What is Reaffirmation?
When you reaffirm a debt, you agree that you will still owe the debt after your bankruptcy case ends. Both the creditor’s lien on the collateral (which gives the creditor the right to take the property if you fail to pay as agreed) and your liability for the debt under the original contract (called a promissory note) essentially survive bankruptcy intact. In most cases, it will be as if you never filed for bankruptcy for that debt.
In a Chapter 7, you must elect whether you want to reaffirm your secured debt such as a car or home mortgage(s) and keep making your payments to avoid repossession (car) foreclosure (home). The creditor will typically send a Reaffirmation Agreement after you file bankruptcy. If you change your mind, you can rescind the agreement but you must do so prior to your bankruptcy discharge date.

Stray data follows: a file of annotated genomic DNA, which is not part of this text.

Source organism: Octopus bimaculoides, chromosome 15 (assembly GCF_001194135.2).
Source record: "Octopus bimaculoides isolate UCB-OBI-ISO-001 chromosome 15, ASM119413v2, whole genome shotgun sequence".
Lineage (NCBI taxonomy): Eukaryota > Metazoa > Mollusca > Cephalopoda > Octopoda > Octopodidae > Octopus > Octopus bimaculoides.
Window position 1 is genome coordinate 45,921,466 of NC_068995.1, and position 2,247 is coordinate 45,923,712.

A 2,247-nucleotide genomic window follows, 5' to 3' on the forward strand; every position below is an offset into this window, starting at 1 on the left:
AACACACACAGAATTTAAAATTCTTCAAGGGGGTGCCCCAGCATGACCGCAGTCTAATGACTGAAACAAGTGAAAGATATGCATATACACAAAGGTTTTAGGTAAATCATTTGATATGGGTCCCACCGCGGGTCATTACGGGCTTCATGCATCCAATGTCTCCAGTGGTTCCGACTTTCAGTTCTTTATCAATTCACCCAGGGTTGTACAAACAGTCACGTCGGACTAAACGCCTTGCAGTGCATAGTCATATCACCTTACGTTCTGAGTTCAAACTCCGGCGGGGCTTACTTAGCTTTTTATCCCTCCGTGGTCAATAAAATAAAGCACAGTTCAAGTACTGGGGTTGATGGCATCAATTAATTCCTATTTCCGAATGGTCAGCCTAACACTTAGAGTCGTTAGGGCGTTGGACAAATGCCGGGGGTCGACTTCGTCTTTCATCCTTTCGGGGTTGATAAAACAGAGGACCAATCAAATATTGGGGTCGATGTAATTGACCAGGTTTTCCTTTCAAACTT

Alternatively, you can elect to discharge the debt and “surrender” the property to the creditor if you do not want to keep up the payments.
The bankruptcy court can review the reaffirmation agreement to make sure it does not impose a financial hardship for you. The court can decide to hold a hearing on whether or not to approve the agreement. If your bankruptcy schedules (budget pages) show you can afford the debt, the court will approve the Reaffirmation Agreement and generally will not hold a hearing.